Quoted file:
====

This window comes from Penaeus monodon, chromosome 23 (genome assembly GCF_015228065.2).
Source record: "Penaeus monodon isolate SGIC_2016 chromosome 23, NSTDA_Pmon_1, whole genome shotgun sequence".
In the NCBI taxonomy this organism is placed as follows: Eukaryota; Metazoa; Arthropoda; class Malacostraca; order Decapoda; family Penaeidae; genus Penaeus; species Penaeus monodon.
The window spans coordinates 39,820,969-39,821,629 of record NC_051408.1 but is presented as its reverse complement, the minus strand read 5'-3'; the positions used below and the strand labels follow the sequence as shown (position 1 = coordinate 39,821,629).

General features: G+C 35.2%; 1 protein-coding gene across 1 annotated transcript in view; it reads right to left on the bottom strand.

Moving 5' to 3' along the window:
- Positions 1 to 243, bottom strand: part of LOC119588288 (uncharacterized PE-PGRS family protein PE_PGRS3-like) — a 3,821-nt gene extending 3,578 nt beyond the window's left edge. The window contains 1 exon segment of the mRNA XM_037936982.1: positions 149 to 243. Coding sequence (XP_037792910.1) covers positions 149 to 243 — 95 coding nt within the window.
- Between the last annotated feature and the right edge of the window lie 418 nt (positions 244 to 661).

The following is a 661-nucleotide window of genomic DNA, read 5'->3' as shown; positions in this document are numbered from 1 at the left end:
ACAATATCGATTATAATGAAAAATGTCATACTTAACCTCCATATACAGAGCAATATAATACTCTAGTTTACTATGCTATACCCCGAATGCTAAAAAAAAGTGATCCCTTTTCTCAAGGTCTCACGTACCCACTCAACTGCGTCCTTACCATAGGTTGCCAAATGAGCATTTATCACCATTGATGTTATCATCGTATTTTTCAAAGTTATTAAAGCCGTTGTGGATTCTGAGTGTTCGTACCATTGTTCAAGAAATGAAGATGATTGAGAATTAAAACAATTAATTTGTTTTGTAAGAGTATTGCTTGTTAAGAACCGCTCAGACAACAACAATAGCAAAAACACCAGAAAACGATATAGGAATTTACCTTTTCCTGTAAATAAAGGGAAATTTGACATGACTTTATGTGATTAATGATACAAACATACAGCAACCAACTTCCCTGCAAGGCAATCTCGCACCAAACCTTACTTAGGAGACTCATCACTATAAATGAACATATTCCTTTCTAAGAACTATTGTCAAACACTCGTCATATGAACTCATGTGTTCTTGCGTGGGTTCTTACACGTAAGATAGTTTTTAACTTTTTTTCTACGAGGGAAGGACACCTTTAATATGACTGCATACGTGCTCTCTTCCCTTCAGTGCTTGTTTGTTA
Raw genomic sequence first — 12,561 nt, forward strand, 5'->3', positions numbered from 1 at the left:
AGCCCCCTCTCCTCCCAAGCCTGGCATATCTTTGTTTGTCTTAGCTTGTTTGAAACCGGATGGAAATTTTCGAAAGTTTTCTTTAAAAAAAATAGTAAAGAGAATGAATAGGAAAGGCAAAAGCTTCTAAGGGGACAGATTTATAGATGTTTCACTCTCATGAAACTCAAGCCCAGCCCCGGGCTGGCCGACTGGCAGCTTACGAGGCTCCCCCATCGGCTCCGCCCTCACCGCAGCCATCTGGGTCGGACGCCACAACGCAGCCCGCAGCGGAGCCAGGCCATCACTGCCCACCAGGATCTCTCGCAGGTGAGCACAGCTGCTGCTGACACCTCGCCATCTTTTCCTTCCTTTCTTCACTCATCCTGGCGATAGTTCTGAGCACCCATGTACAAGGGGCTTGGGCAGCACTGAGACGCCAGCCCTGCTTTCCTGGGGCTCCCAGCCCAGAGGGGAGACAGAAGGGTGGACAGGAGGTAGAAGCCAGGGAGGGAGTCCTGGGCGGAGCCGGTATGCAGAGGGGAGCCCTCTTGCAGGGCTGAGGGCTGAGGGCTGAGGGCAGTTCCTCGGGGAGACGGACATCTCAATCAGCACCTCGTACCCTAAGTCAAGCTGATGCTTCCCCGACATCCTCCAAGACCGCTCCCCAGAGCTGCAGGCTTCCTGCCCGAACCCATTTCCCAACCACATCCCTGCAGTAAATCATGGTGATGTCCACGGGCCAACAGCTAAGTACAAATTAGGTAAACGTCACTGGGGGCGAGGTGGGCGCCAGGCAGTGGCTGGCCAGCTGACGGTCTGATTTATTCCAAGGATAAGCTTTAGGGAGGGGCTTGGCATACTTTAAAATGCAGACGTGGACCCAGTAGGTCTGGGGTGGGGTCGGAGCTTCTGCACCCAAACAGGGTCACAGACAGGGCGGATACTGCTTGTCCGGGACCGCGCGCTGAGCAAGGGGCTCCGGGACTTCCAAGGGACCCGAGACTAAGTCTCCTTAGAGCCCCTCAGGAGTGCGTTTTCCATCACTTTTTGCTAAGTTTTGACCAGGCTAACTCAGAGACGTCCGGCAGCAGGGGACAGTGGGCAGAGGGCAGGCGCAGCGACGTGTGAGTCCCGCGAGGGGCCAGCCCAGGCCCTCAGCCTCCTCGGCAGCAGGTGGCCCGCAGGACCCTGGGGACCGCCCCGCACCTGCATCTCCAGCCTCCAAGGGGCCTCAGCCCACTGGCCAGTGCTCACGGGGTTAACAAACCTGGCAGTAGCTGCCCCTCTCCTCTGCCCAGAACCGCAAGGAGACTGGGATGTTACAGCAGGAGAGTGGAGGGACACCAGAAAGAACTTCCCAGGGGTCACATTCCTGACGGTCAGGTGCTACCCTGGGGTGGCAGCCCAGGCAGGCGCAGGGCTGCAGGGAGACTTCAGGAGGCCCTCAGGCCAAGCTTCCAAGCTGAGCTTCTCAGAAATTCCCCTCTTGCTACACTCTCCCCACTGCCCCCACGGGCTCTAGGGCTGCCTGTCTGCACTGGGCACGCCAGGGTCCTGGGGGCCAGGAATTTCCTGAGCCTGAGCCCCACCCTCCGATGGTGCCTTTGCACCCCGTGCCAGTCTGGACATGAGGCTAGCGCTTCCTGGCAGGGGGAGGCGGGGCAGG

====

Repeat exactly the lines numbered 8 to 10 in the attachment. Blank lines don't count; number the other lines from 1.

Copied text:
- Between the last annotated feature and the right edge of the window lie 418 nt (positions 244 to 661).

The following is a 661-nucleotide window of genomic DNA, read 5'->3' as shown; positions in this document are numbered from 1 at the left end:
ACAATATCGATTATAATGAAAAATGTCATACTTAACCTCCATATACAGAGCAATATAATACTCTAGTTTACTATGCTATACCCCGAATGCTAAAAAAAAGTGATCCCTTTTCTCAAGGTCTCACGTACCCACTCAACTGCGTCCTTACCATAGGTTGCCAAATGAGCATTTATCACCATTGATGTTATCATCGTATTTTTCAAAGTTATTAAAGCCGTTGTGGATTCTGAGTGTTCGTACCATTGTTCAAGAAATGAAGATGATTGAGAATTAAAACAATTAATTTGTTTTGTAAGAGTATTGCTTGTTAAGAACCGCTCAGACAACAACAATAGCAAAAACACCAGAAAACGATATAGGAATTTACCTTTTCCTGTAAATAAAGGGAAATTTGACATGACTTTATGTGATTAATGATACAAACATACAGCAACCAACTTCCCTGCAAGGCAATCTCGCACCAAACCTTACTTAGGAGACTCATCACTATAAATGAACATATTCCTTTCTAAGAACTATTGTCAAACACTCGTCATATGAACTCATGTGTTCTTGCGTGGGTTCTTACACGTAAGATAGTTTTTAACTTTTTTTCTACGAGGGAAGGACACCTTTAATATGACTGCATACGTGCTCTCTTCCCTTCAGTGCTTGTTTGTTA